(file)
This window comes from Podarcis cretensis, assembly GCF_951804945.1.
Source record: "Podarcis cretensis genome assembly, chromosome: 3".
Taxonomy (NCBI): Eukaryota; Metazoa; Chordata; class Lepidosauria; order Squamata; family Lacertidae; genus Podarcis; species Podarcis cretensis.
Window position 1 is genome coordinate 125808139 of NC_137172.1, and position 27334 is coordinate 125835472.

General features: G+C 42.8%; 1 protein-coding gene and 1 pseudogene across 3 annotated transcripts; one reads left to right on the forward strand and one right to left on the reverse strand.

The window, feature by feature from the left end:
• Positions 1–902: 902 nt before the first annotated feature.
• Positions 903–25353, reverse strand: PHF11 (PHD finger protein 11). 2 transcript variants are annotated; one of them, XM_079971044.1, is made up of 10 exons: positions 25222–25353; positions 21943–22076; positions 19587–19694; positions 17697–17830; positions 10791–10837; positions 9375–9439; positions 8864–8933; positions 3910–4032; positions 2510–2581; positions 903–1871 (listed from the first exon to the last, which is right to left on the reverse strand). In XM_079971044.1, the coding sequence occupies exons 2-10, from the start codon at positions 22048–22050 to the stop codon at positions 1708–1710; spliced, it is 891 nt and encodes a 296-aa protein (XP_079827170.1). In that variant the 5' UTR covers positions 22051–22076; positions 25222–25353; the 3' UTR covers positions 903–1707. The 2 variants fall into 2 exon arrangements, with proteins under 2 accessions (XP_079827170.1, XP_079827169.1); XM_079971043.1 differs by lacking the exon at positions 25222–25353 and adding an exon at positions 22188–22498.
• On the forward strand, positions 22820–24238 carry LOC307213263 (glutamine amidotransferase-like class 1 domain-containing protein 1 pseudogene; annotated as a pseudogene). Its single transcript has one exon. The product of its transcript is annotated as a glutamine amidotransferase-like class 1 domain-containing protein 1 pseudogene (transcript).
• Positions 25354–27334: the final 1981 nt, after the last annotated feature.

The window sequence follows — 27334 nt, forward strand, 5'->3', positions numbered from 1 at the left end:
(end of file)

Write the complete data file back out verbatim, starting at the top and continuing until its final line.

This window comes from Podarcis cretensis, assembly GCF_951804945.1.
Source record: "Podarcis cretensis genome assembly, chromosome: 3".
Taxonomy (NCBI): Eukaryota; Metazoa; Chordata; class Lepidosauria; order Squamata; family Lacertidae; genus Podarcis; species Podarcis cretensis.
Window position 1 is genome coordinate 125808139 of NC_137172.1, and position 27334 is coordinate 125835472.

General features: G+C 42.8%; 1 protein-coding gene and 1 pseudogene across 3 annotated transcripts; one reads left to right on the forward strand and one right to left on the reverse strand.

The window, feature by feature from the left end:
• Positions 1–902: 902 nt before the first annotated feature.
• Positions 903–25353, reverse strand: PHF11 (PHD finger protein 11). 2 transcript variants are annotated; one of them, XM_079971044.1, is made up of 10 exons: positions 25222–25353; positions 21943–22076; positions 19587–19694; positions 17697–17830; positions 10791–10837; positions 9375–9439; positions 8864–8933; positions 3910–4032; positions 2510–2581; positions 903–1871 (listed from the first exon to the last, which is right to left on the reverse strand). In XM_079971044.1, the coding sequence occupies exons 2-10, from the start codon at positions 22048–22050 to the stop codon at positions 1708–1710; spliced, it is 891 nt and encodes a 296-aa protein (XP_079827170.1). In that variant the 5' UTR covers positions 22051–22076; positions 25222–25353; the 3' UTR covers positions 903–1707. The 2 variants fall into 2 exon arrangements, with proteins under 2 accessions (XP_079827170.1, XP_079827169.1); XM_079971043.1 differs by lacking the exon at positions 25222–25353 and adding an exon at positions 22188–22498.
• On the forward strand, positions 22820–24238 carry LOC307213263 (glutamine amidotransferase-like class 1 domain-containing protein 1 pseudogene; annotated as a pseudogene). Its single transcript has one exon. The product of its transcript is annotated as a glutamine amidotransferase-like class 1 domain-containing protein 1 pseudogene (transcript).
• Positions 25354–27334: the final 1981 nt, after the last annotated feature.

The window sequence follows — 27334 nt, forward strand, 5'->3', positions numbered from 1 at the left end: